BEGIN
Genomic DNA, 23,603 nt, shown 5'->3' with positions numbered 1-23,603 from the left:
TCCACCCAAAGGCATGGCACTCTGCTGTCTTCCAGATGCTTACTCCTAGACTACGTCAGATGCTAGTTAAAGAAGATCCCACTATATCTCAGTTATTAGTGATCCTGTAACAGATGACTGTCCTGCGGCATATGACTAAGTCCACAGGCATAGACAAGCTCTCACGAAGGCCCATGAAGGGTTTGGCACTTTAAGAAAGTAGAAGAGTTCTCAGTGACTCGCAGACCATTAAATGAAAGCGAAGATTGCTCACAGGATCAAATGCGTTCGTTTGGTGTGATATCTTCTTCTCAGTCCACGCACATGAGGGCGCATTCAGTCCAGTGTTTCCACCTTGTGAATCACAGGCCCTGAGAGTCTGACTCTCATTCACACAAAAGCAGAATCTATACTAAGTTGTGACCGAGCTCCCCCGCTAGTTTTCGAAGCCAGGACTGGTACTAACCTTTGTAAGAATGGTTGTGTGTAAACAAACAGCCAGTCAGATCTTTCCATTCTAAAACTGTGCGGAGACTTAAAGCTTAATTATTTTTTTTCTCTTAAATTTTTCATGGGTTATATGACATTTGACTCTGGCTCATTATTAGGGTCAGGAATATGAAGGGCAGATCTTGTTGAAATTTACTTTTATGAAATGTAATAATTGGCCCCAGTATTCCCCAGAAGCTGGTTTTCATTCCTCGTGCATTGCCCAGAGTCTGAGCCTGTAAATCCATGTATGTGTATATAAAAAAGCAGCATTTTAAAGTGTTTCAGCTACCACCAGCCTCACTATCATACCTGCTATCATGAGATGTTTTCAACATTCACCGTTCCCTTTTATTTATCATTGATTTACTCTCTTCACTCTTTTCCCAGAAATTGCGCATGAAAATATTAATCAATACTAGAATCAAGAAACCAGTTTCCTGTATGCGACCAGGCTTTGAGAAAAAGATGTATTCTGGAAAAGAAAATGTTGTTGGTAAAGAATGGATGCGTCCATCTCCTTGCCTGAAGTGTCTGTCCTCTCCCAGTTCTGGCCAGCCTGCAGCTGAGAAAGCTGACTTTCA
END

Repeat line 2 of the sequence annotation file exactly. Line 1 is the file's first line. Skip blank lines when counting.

TCCACCCAAAGGCATGGCACTCTGCTGTCTTCCAGATGCTTACTCCTAGACTACGTCAGATGCTAGTTAAAGAAGATCCCACTATATCTCAGTTATTAGTGATCCTGTAACAGATGACTGTCCTGCGGCATATGACTAAGTCCACAGGCATAGACAAGCTCTCACGAAGGCCCATGAAGGGTTTGGCACTTTAAGAAAGTAGAAGAGTTCTCAGTGACTCGCAGACCATTAAATGAAAGCGAAGATTGCTCACAGGATCAAATGCGTTCGTTTGGTGTGATATCTTCTTCTCAGTCCACGCACATGAGGGCGCATTCAGTCCAGTGTTTCCACCTTGTGAATCACAGGCCCTGAGAGTCTGACTCTCATTCACACAAAAGCAGAATCTATACTAAGTTGTGACCGAGCTCCCCCGCTAGTTTTCGAAGCCAGGACTGGTACTAACCTTTGTAAGAATGGTTGTGTGTAAACAAACAGCCAGTCAGATCTTTCCATTCTAAAACTGTGCGGAGACTTAAAGCTTAATTATTTTTTTTCTCTTAAATTTTTCATGGGTTATATGACATTTGACTCTGGCTCATTATTAGGGTCAGGAATATGAAGGGCAGATCTTGTTGAAATTTACTTTTATGAAATGTAATAATTGGCCCCAGTATTCCCCAGAAGCTGGTTTTCATTCCTCGTGCATTGCCCAGAGTCTGAGCCTGTAAATCCATGTATGTGTATATAAAAAAGCAGCATTTTAAAGTGTTTCAGCTACCACCAGCCTCACTATCATACCTGCTATCATGAGATGTTTTCAACATTCACCGTTCCCTTTTATTTATCATTGATTTACTCTCTTCACTCTTTTCCCAGAAATTGCGCATGAAAATATTAATCAATACTAGAATCAAGAAACCAGTTTCCTGTATGCGACCAGGCTTTGAGAAAAAGATGTATTCTGGAAAAGAAAATGTTGTTGGTAAAGAATGGATGCGTCCATCTCCTTGCCTGAAGTGTCTGTCCTCTCCCAGTTCTGGCCAGCCTGCAGCTGAGAAAGCTGACTTTCA